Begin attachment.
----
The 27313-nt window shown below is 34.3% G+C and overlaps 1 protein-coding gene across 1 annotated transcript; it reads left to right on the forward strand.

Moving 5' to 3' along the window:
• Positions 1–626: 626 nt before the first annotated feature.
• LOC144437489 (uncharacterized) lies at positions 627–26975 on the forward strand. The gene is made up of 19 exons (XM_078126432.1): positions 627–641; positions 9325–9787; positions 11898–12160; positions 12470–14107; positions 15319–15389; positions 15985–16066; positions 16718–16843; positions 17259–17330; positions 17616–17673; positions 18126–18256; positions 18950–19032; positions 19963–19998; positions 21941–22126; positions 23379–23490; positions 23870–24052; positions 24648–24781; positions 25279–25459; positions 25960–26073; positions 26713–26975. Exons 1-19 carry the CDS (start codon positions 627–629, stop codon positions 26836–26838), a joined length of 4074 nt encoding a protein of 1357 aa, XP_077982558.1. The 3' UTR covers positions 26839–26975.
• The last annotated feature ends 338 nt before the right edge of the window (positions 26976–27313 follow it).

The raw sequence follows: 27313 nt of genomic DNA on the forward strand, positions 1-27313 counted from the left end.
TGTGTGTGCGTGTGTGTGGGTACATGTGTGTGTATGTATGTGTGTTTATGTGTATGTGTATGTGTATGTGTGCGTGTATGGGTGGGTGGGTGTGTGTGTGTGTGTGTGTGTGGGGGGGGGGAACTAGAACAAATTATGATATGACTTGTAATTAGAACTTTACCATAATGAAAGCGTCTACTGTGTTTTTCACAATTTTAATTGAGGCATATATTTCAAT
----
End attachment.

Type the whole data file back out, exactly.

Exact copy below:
The 27313-nt window shown below is 34.3% G+C and overlaps 1 protein-coding gene across 1 annotated transcript; it reads left to right on the forward strand.

Moving 5' to 3' along the window:
• Positions 1–626: 626 nt before the first annotated feature.
• LOC144437489 (uncharacterized) lies at positions 627–26975 on the forward strand. The gene is made up of 19 exons (XM_078126432.1): positions 627–641; positions 9325–9787; positions 11898–12160; positions 12470–14107; positions 15319–15389; positions 15985–16066; positions 16718–16843; positions 17259–17330; positions 17616–17673; positions 18126–18256; positions 18950–19032; positions 19963–19998; positions 21941–22126; positions 23379–23490; positions 23870–24052; positions 24648–24781; positions 25279–25459; positions 25960–26073; positions 26713–26975. Exons 1-19 carry the CDS (start codon positions 627–629, stop codon positions 26836–26838), a joined length of 4074 nt encoding a protein of 1357 aa, XP_077982558.1. The 3' UTR covers positions 26839–26975.
• The last annotated feature ends 338 nt before the right edge of the window (positions 26976–27313 follow it).

The raw sequence follows: 27313 nt of genomic DNA on the forward strand, positions 1-27313 counted from the left end.
TGTGTGTGCGTGTGTGTGGGTACATGTGTGTGTATGTATGTGTGTTTATGTGTATGTGTATGTGTATGTGTGCGTGTATGGGTGGGTGGGTGTGTGTGTGTGTGTGTGTGTGGGGGGGGGGAACTAGAACAAATTATGATATGACTTGTAATTAGAACTTTACCATAATGAAAGCGTCTACTGTGTTTTTCACAATTTTAATTGAGGCATATATTTCAAT